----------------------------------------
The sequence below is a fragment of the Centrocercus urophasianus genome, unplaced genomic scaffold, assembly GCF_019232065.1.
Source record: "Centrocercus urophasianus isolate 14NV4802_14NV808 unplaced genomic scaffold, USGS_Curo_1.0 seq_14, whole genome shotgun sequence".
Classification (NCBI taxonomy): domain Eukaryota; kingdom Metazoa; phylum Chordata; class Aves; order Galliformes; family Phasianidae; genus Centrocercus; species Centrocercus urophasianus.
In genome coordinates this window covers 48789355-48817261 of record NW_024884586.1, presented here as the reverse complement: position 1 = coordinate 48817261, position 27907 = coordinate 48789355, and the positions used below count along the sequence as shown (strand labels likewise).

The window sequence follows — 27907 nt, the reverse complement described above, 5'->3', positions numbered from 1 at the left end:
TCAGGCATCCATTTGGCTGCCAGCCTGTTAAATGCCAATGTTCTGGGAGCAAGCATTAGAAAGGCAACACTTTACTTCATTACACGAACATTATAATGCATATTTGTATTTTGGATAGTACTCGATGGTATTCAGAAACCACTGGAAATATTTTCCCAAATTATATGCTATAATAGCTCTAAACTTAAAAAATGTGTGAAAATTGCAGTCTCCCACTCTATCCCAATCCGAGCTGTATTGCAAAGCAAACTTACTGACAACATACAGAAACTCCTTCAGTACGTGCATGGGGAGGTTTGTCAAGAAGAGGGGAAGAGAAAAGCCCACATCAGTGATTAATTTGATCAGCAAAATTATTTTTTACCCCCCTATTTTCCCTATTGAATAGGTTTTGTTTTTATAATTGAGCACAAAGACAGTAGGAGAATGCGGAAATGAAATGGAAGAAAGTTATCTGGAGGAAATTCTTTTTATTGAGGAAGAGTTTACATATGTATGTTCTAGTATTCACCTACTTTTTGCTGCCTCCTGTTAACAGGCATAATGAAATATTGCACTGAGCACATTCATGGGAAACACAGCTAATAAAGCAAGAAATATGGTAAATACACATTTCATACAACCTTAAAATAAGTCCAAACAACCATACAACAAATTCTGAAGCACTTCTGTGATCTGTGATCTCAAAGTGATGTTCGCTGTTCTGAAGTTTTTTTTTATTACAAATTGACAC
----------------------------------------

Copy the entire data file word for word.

The sequence below is a fragment of the Centrocercus urophasianus genome, unplaced genomic scaffold, assembly GCF_019232065.1.
Source record: "Centrocercus urophasianus isolate 14NV4802_14NV808 unplaced genomic scaffold, USGS_Curo_1.0 seq_14, whole genome shotgun sequence".
Classification (NCBI taxonomy): domain Eukaryota; kingdom Metazoa; phylum Chordata; class Aves; order Galliformes; family Phasianidae; genus Centrocercus; species Centrocercus urophasianus.
In genome coordinates this window covers 48789355-48817261 of record NW_024884586.1, presented here as the reverse complement: position 1 = coordinate 48817261, position 27907 = coordinate 48789355, and the positions used below count along the sequence as shown (strand labels likewise).

The window sequence follows — 27907 nt, the reverse complement described above, 5'->3', positions numbered from 1 at the left end:
TCAGGCATCCATTTGGCTGCCAGCCTGTTAAATGCCAATGTTCTGGGAGCAAGCATTAGAAAGGCAACACTTTACTTCATTACACGAACATTATAATGCATATTTGTATTTTGGATAGTACTCGATGGTATTCAGAAACCACTGGAAATATTTTCCCAAATTATATGCTATAATAGCTCTAAACTTAAAAAATGTGTGAAAATTGCAGTCTCCCACTCTATCCCAATCCGAGCTGTATTGCAAAGCAAACTTACTGACAACATACAGAAACTCCTTCAGTACGTGCATGGGGAGGTTTGTCAAGAAGAGGGGAAGAGAAAAGCCCACATCAGTGATTAATTTGATCAGCAAAATTATTTTTTACCCCCCTATTTTCCCTATTGAATAGGTTTTGTTTTTATAATTGAGCACAAAGACAGTAGGAGAATGCGGAAATGAAATGGAAGAAAGTTATCTGGAGGAAATTCTTTTTATTGAGGAAGAGTTTACATATGTATGTTCTAGTATTCACCTACTTTTTGCTGCCTCCTGTTAACAGGCATAATGAAATATTGCACTGAGCACATTCATGGGAAACACAGCTAATAAAGCAAGAAATATGGTAAATACACATTTCATACAACCTTAAAATAAGTCCAAACAACCATACAACAAATTCTGAAGCACTTCTGTGATCTGTGATCTCAAAGTGATGTTCGCTGTTCTGAAGTTTTTTTTTATTACAAATTGACAC